Featured, Saving

3 Times My Savings Saved Me

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Today I want to talk about saving. Specifically how having savings saved my butt. Saving for an emergency is for everyone. I hate to be the person reiterating the age old line, “Saving is for everyone.” But just do it.

Sometimes it feels like there isn’t a reason to save. Sometimes you feel that unfortunate thing that happens to other people will never happen to you. Or maybe you don’t know anyone who’s ever actually had THE emergency everyone’s been telling you to save for. Trust me, you are not the exception. The other people you know aren’t an exception.

2.6 million people lost their jobs in the 2008 financial crisis. You can take a look at this report by the Bureau of Labor Statistics, it shows job loss occurred across the board. If you think your industry is flourishing and will always be that way, just take a look at history.

And saving isn’t just for emergencies! If you want to build wealth, the first step is saving. Check out some of the accounts below that are offering the highest return rates. That’s free money. They are PAYING you not to spend your money:

Why Should I Save?!

If you still don’t believe me, take a lesson from me. I’m college educated, get good feedback at work, am in relatively good health, am not a risk taking dare devil, etc. Why would anything bad ever happen to me? I’ve only been out of college for 5 years, and I’ve already had some huge life events that required savings to carry me through them.

An Emergency Dental Procedure

I had a root canal done on my top left molar in high school. 10 years later, that tooth started bothering me again. I kept getting a weird taste in my mouth from the site of the tooth.

When I went to my general dentist, she referred me to an Endodontist who specializes in root canals after an x-ray. The Endodontist took one look at it and said I needed to consult an oral surgeon. Then when I went to the oral surgeon, he said the original tooth definitely had to be removed. But because the x-ray wasn’t clear, he would only be able to tell if the tooth next to it needed to be removed once he was in there.

After I was put under, it turned out I did have to get 2 teeth removed. They also needed to add bone filling to the gum line since it was such an extreme removal.

So within the span of 2 weeks, I was looking at a $900 charge after the procedure. Then a few weeks later, I got a bill for $200 for the biopsy of my tooth. Then another bill for $700 my insurance apparently hadn’t covered! That was almost $2000!

My monthly paycheck was $2800. I usually spent $1000 a month for day to day living costs and $950 for rent. If I were living paycheck to paycheck, the $850 clearly wouldn’t have covered the $2000 bill. But I didn’t sweat it because I had my emergency savings in my savings account ready and waiting.

Getting Laid Off

Does anyone remember this article, “J.Crew Just Laid Off 10 Percent of Its Staff“? Well I was one of that 10%. Thankfully, I was already planning on quitting in 2 months anyways. I had been accepted into Hack Reactor, and I planned on joining the August cohort. I was laid off in June.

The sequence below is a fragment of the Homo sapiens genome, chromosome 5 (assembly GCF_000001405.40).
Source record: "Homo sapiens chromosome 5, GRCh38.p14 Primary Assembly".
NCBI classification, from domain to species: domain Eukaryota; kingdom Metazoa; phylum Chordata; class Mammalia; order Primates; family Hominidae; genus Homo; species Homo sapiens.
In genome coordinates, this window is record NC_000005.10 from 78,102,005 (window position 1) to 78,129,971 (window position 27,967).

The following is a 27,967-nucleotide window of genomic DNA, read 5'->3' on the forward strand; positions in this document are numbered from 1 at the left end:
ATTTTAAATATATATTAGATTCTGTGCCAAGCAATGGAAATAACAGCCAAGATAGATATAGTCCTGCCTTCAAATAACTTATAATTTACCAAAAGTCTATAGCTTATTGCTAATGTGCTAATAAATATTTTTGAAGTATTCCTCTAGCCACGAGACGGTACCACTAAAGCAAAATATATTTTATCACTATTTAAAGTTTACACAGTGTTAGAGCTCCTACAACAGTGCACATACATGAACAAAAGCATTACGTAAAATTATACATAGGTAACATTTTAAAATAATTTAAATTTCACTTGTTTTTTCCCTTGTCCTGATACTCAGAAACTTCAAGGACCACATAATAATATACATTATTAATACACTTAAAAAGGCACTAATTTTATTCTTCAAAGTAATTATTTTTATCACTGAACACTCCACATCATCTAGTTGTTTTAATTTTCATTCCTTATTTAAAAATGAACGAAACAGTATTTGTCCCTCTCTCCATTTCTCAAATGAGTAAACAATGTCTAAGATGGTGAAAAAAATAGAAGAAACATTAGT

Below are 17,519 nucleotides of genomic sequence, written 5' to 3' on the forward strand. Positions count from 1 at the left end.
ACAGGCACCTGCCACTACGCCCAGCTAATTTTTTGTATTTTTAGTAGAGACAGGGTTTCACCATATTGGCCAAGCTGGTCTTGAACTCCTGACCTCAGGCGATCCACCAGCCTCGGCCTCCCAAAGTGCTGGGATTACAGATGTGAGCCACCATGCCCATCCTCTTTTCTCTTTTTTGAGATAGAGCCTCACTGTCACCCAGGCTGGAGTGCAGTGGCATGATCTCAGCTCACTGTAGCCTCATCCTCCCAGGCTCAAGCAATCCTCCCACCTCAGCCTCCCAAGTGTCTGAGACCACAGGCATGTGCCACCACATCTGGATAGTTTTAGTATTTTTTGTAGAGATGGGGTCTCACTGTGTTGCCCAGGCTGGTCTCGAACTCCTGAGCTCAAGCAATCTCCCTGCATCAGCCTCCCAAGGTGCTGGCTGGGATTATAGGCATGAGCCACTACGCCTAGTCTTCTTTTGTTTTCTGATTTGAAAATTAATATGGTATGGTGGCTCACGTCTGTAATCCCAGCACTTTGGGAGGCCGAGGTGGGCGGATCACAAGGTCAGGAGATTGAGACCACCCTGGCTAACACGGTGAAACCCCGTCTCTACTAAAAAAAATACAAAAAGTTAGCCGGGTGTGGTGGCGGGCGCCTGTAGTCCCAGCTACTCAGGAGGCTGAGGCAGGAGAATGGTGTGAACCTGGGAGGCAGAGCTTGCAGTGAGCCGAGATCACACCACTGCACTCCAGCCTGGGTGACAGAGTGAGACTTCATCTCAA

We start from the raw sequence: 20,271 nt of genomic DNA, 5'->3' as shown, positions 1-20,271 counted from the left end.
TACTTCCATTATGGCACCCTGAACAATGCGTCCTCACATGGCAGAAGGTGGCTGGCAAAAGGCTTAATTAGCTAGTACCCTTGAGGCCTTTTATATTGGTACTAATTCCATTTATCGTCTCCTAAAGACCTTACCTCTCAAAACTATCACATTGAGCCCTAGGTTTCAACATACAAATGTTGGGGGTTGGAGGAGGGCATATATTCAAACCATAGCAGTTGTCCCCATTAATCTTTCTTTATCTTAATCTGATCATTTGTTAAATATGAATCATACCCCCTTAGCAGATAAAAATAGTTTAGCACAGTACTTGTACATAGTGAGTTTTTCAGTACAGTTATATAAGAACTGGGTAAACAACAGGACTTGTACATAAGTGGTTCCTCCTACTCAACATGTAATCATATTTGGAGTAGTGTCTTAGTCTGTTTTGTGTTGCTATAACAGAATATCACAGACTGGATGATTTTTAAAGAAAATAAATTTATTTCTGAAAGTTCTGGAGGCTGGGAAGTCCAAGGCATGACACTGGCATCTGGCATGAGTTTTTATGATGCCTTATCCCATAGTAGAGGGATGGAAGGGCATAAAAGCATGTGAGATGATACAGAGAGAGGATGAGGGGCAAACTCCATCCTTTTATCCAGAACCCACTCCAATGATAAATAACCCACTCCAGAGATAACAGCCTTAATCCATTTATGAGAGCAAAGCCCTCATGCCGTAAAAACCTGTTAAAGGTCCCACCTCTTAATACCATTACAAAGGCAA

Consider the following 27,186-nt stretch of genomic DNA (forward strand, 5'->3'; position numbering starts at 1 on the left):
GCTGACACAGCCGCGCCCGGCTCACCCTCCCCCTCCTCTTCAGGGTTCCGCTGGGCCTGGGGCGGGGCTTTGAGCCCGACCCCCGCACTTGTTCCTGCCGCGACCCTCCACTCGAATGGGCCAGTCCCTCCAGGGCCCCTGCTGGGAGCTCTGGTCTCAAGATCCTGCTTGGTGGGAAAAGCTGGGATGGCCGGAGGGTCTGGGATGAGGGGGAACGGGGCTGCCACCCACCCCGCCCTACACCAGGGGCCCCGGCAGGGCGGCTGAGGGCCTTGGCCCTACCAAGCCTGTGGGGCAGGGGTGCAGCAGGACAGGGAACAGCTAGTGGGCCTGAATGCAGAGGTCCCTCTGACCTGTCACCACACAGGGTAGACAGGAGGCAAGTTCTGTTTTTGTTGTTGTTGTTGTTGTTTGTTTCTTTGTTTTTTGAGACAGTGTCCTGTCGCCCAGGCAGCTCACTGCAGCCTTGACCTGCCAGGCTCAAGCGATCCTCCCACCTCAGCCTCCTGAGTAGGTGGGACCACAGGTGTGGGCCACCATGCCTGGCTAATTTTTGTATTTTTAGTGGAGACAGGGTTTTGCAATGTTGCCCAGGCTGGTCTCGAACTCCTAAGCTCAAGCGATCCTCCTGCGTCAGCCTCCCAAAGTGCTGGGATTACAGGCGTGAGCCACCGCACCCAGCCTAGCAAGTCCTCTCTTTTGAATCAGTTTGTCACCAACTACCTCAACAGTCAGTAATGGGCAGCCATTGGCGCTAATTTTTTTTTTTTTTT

Even so, this wasn’t part of my plan. I thought I’d be earning a salary for 2 extra months. I still needed to pay rent. I still needed to pay for my living expenses. Thankfully I had $10k in my savings account.

Going Back To School

In August 2015, I moved my life from New York to San Francisco to attend a coding bootcamp called Hack Reactor. The tuition cost a pretty penny. I was lucky I didn’t have to save another year and a half for the tuition thanks to Hack Reactor’s tuition deferral and my parents help. Even so, I still needed to pay for housing in the Bay Area, security deposits, commuting fees, and living expenses like groceries.

The cheapest housing I could find without actually being in the Bay Area was a shared room in Oakland for $900. The commute from Oakland into SF by BART was $7.20 a day, and my program was 6 days a week. Just with those two things, I was paying about $1100 a month. I cooked most meals when I could and would go out occasionally with my cohort mates for food. I was able to live comfortably and without worry during this time because I had savings.

So share this with your naysayer friends who hate on emergency savings or any kind of savings. They should think twice. Saving is for everyone!

Let me know a time you were in a serious pinch and whether you had your savings to fall back on! Was there ever a time when you were in trouble and you didn’t have any savings? What was that like?

Jing is currently a software engineer based in Oakland, CA. She left her job in New York, moved to San Francisco unemployed, and more than doubled her salary in 4 months.

17 thoughts on “3 Times My Savings Saved Me

  1. I’ve been lucky enough to always have steady income through jobs and I always saved a good portion of my take home income. So having savings was always an important factor in my financial plan. I recently transitioned from Accounting into Finance and for a brief period of 2 months I was unemployed and looking for a new opportunity to fast track my career. My savings took a hit during this period but it saved me. Had I not had that savings I wouldn’t have been able to take that time off. Also, I start my new job this coming Monday! I also make way more than my previous role so I plan on saving even more money! I love savings!

    1. Yeah, the best part about having new employment lined up is also getting to take a little break between jobs! And that’s only an option to those who have a nice funemployment cushion 🙂

  2. Man, that dental plan seems like it stunk! Isn’t an emergency procedure like that exactly when the insurance is supposed to kick in?

    I have two instances where savings came in handy.
    1. When I moved to NYC with no job! I had saved a little over 10k and it took about three months for me to find a steady gig. I definitely felt much “safer” moving without a job because I had savings.